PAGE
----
Rules. Advice. Words of wisdom. We writers are bombarded with information on how to write better, how to make our work more saleable, how to increase our daily word count etc. There are books on the subject. Blogs (including this one, which I hope you all find helpful ~winsome smile~). Whole conventions, with scores of panels, staffed by experts.
One person will insist you must follow X rule in order to succeed, while the next says “No!” It’s rule Y!”. Still others will argue in favor of no rules at all—rules only impair creativity, they say, and you will never achieve greatness by following them.
So…who’s right? The “follow the rules” people, or proponents of “to hell with rules!” (THWR)?
Answer: both are right. And wrong. Like most things, it’s not black-and-white. It depends on whether you’re talking about craft, or method; where you’re at in the writing process (i.e. a beginner or more experienced); and the purpose for which you’re writing (e.g. just having fun or under contract to produce a novel), to name but a few factors that come into play.
When it comes to craft, I believe that there is at least one hard-and-fast rule that ought to be followed by everyone; newbies and crusty, experienced types alike:
“Omit needless words.” Strunk & White, The Elements of Style, 4th ed., p. 23*
I cannot say it any better. All of your words should matter. Cut filler, as this only distances your reader from the meat of your story.
Examples (pgs. 23 & 24):
there is no doubt but that doubtless
in spite of the fact that although
Repetitive description should also be avoided—there’s no need to describe the same thing (e.g. your damsel in distress’s beautiful, shining, golden hair) three different ways. Pick the most resonant and best-written sentence or passage and stick with that.
Now, the THWR-types may argue that wordiness could be considered a matter of style, and therefore this rule ought not to be relentlessly followed, either. It is true that certain styles call for verbosity—Victorian influenced writing comes to mind. But in such a case the extra words aren’t needless; they are considered. Most often there is no reason for filler, and the author simply hasn’t given the matter thought, and/or hasn’t edited each sentence for brevity.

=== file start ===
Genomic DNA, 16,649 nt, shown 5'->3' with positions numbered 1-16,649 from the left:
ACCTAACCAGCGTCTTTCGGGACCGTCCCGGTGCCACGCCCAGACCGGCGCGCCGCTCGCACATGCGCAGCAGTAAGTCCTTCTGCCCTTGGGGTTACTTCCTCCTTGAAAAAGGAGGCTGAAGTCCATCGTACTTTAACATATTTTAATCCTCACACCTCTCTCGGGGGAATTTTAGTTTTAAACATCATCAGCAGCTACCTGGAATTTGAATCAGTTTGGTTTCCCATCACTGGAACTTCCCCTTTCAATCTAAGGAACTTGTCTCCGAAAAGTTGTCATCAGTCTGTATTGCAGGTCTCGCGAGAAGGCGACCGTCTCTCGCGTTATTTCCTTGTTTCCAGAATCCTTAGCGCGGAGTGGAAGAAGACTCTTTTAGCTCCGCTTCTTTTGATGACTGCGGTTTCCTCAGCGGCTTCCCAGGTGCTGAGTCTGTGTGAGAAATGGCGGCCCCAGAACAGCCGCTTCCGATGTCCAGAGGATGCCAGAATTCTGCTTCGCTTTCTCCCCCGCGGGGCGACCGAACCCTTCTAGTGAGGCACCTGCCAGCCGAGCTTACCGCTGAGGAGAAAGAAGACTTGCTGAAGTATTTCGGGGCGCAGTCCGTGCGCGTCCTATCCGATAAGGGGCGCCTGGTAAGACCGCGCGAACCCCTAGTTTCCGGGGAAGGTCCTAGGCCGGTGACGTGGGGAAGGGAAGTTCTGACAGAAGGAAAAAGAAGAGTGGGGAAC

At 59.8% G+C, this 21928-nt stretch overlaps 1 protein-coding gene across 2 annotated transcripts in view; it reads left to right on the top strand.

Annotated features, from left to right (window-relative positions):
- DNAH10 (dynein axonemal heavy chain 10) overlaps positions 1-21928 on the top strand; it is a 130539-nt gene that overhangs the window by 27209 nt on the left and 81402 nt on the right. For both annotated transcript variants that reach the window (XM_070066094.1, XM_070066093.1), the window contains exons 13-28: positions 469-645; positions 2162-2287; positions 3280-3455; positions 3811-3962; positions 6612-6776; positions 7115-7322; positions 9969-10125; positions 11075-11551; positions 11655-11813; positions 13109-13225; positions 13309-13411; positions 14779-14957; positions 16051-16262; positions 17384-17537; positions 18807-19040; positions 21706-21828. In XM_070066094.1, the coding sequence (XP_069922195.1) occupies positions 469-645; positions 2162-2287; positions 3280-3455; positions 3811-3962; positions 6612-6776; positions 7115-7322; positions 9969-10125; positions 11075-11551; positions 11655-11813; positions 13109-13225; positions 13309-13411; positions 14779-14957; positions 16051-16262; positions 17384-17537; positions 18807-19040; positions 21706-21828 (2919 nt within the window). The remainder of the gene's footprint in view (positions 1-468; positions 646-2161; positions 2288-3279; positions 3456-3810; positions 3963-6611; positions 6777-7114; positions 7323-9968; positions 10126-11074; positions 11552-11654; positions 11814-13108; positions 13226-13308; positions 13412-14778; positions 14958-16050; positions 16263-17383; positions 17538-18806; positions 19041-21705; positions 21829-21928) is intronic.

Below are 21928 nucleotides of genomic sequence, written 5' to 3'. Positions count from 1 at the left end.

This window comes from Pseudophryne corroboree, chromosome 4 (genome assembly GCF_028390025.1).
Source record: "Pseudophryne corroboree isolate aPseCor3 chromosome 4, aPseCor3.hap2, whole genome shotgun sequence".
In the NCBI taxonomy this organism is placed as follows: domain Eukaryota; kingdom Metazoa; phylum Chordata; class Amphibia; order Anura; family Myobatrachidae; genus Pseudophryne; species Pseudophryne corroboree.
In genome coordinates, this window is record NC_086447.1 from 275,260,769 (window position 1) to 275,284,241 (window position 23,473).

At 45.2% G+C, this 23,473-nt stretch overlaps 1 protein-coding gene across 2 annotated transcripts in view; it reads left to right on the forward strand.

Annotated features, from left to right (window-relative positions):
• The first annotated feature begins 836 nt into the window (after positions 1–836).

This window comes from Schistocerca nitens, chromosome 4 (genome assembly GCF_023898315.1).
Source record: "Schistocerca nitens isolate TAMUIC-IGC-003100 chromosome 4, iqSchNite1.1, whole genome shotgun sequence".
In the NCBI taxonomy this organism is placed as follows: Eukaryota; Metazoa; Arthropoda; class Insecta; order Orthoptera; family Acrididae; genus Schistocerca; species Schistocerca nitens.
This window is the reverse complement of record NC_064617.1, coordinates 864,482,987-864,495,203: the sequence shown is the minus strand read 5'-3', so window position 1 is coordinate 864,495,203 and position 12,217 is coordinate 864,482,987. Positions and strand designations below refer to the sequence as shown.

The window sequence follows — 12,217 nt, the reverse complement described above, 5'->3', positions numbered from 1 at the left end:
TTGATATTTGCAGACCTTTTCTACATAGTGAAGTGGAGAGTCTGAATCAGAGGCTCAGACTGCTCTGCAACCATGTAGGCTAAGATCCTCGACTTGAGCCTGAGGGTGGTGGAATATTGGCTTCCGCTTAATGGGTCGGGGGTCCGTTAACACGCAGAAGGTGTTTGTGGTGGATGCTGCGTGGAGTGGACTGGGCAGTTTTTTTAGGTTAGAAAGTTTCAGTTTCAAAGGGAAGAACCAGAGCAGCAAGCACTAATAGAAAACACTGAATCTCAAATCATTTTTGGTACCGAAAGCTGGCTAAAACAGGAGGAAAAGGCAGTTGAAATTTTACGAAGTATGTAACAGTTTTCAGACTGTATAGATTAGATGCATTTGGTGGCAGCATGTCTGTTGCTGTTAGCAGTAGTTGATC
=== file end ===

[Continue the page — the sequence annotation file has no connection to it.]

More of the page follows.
There are also many rules that, in my opinion, are best followed by those seeking to learn the craft. I can’t even count the number of times I’ve heard new authors object to a critique with something along the lines of, “Frank Herbert shifts point-of-view multiple times on one page in Dune, so it can so be done!” Well, yes, it can, but not necessarily by you. Not yet. The problem is this: many writers who respond this way weren’t even aware they were shifting point-of-view, let alone doing it for specific effect and in a way important to their story.
Most often only more experienced writers, or gifted newcomers, can play with things such as basic grammar, point-of-view, tense, passive voice, cliché etc., in a way that works on the page. First learn the rules—what they are and the purpose they serve—then experiment with breaking them. And accept that, like all experiments, it may not succeed.
This is where the books/blogs/panels come in handy. There are a multitude of resources to help a new writer learn, or a more experienced writer brush up on, the basics. Of course you may need to depart from some of the rules to pen the next literary masterpiece, lauded for its extreme creativity and genius; or…maybe not. Anyway, that isn’t everyone’s goal.
Here’s where I tend to agree with the THWR camp to a greater degree, at least when it comes to writing as an artistic endeavor.
Writing is a personal thing. Some people write 10,000 words a day; some 500 a month. Many authors swear by outlining and planning down to the smallest freckle on their protagonist’s nose; others don’t know what they will say until their fingers hit the keyboard (or grasp pen and paper). There are night owls and morning people; those who write when inspiration strikes and single moms with two jobs who write during every coffee break. Those who only write when the moon is full. And so on.
I tend to believe the “butt-in-chair” philosophy (that is: make time for writing each day; words will amass and momentum will help carry you) but am hesitant to say it works for everyone, or is the only way to succeed. And I am skeptical of anyone who proclaims that their way is the Only Way, or the Best Way, and that all others are doomed to failure. For every variation in method, you can probably find a successful role model.
So, do what works for you. Read the advice of others and, if it appeals, give it a try. If you find you love outlining, great! Go with that. But don’t get discouraged if a certain method doesn’t fit. Don’t believe it means you’re doomed to failure.
Of course, this all comes with an important caveat: if you are under contract to produce, you probably won’t have the luxury of working only according to your ideal method. You may have to write for six hours after work each evening, even though Mercury is in retrograde and your dog is barking in the next room. That’s the thing: writing is an art form but also sometimes a job. If you’re lucky enough to be getting paid, you may have to toil under less than ideal circumstances, just as you would at any other job.
So, for what they’re worth, those are my thoughts on the “rules.” What do you think? Do you agree or disagree?
* For my money, The Elements of Style is the best book on the rules of writing and I highly recommend it. Somehow they even manage to make the topic funny.